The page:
Working at Disney World, the place where dreams come true, is not as easy as it seems. While starting work here in the beginning can feel very new and exciting, working in the same role and location can wear on a person after awhile. The honeymoon phase subsides and one’s motivation to work can start to waver.
To keeep myself motivated and keep the magic alive, I like to visit the parks as a guest and experience life at Disney from the other side. Experiencing magical moments for myself is a great mood booster and I keep track of what made my day. Is it when a Cast Member asks me about my day and we talk for more than 5 minutes? Or when a CM surprises me with an extra snack because they know it’s the first time I’m trying it? Even something as simple as a CM walking by me and handing me a sticker with a smile on their face has made me day. I keep all those instances in mind and try to create my own magical moments with guests.
Although there are many CPs working at Disney, I’ve also had the chance to speak to many full-time, permanent Cast Members who have been with the company for more than five years. I’ve come across a CM who worked with the company for over 30! Some of them have retained the same role throughout the years and some have been cross-trained in several roles or positions. What made them stay with the Disney company for so many years?
In the journal article, “Why Do Employees Stay? A Qualitative Exploration of Employee Tenure,” written by John T. Self and Ben Dewald, it’s mentioned that “incentive programs, praise, recognition, and ongoing opportunities for development improve employee retention” (61). Disney also provides these types of programs, opportunities, and rewards for those who have been with the company for a long time. They have the Legacy Award to recognize Cast Members for outstanding work in guest service and for their commitment to the company. They also provide workshops, classes, and events for Cast Members to learn from. Disney offers so many opportunities for Cast Members to grow within the company that it really feels like anything is possible while working here.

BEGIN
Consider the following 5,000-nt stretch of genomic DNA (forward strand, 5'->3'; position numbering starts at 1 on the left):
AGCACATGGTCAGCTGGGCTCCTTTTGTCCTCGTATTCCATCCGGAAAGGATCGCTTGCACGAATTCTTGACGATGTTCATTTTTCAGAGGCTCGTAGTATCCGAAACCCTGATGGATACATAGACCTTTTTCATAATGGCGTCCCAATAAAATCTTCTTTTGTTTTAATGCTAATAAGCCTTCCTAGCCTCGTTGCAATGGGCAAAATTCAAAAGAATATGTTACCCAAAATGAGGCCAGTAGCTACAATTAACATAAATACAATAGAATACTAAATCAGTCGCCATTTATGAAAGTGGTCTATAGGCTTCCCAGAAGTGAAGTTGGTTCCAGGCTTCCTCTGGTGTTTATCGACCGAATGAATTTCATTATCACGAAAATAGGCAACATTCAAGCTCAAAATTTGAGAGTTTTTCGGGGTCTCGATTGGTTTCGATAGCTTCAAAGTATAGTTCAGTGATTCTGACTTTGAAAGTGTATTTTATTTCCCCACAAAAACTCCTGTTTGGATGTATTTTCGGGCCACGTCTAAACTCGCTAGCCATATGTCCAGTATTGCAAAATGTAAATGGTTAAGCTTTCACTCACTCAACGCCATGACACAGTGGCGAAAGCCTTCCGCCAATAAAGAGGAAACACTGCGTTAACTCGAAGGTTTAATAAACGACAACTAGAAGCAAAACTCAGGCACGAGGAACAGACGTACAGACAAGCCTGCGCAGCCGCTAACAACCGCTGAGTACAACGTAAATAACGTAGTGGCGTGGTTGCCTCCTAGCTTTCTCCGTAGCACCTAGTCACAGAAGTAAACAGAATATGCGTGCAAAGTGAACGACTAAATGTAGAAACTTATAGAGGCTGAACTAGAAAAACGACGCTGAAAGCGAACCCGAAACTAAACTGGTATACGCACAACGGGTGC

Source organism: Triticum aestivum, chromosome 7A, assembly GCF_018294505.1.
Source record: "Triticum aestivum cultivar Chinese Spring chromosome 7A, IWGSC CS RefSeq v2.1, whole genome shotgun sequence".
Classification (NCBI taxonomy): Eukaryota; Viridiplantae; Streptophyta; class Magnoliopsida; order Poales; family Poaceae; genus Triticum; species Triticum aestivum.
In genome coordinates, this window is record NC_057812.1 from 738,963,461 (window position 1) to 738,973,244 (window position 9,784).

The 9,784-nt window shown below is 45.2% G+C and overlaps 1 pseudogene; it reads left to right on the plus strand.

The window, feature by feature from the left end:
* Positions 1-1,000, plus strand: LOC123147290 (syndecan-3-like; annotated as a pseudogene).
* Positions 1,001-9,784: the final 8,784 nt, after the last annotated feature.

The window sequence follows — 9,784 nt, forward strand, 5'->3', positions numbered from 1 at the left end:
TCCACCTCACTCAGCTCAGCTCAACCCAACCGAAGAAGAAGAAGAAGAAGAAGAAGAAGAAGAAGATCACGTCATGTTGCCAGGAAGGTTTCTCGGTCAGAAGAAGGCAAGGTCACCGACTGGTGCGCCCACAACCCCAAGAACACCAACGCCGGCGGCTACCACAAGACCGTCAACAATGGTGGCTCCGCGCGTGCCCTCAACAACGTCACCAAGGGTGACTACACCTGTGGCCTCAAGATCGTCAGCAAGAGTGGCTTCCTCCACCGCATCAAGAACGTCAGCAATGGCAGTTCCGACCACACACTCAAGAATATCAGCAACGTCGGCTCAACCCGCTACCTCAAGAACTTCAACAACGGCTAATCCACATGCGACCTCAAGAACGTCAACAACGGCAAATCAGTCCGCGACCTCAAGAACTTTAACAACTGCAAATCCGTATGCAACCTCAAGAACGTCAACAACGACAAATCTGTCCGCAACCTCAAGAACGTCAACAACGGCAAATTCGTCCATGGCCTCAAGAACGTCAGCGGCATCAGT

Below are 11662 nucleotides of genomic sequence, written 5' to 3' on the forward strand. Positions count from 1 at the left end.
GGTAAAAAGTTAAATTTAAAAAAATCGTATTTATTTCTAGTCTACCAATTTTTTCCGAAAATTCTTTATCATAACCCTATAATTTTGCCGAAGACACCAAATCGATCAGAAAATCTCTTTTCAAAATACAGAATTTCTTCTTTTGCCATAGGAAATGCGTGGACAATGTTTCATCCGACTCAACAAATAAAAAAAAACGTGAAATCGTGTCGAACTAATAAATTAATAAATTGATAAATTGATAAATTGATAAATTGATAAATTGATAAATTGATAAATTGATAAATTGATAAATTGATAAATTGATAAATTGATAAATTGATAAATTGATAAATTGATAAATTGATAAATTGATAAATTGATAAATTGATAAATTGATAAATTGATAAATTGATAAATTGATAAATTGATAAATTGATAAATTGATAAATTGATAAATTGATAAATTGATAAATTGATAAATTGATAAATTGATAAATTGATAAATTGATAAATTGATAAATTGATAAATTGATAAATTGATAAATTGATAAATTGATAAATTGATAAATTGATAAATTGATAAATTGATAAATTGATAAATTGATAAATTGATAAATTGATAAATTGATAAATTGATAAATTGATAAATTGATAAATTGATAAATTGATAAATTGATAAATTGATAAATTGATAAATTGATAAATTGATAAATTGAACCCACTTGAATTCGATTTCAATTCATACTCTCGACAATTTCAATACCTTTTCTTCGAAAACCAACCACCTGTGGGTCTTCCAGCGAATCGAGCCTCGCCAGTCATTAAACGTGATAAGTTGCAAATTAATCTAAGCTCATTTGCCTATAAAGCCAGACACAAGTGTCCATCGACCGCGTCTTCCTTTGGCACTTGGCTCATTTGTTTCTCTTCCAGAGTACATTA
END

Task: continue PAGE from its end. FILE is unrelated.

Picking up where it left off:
Another important note the authors make in the article is that “the interviews conducted with long-term employees reinforced the employees’ sense of loyalty by having management select them and then connect with them in a personal way” (70). I’ve noticed that the merchandise leaders and coordinators at the Art of Animation Resort usually take the time out to speak with each Cast Member about his or her life and are very much aware of the team’s individual lives without prying. Although it’s important to establish a professional relationship, it’s also important for leaders to build a stronger, closer relationship with their team. Although I am not a full-time, permanent Cast Member, one of my leaders set me aside halfway through my program to ask me how I was doing so far. She asked me about my classes and how I was enjoying myself and I really appreciated the brief but personal one-on-one time spent with her.
The most magical part about working for Disney, aside from being able to bring magic into guests’ lives, is feeling that I am appreciated and wanted by the company. It’s only too easy to want to stay working here forever, as many of the current Cast Members have done! We experience magic every day, whether it’s through our guest interactions or with our supportive and strong team.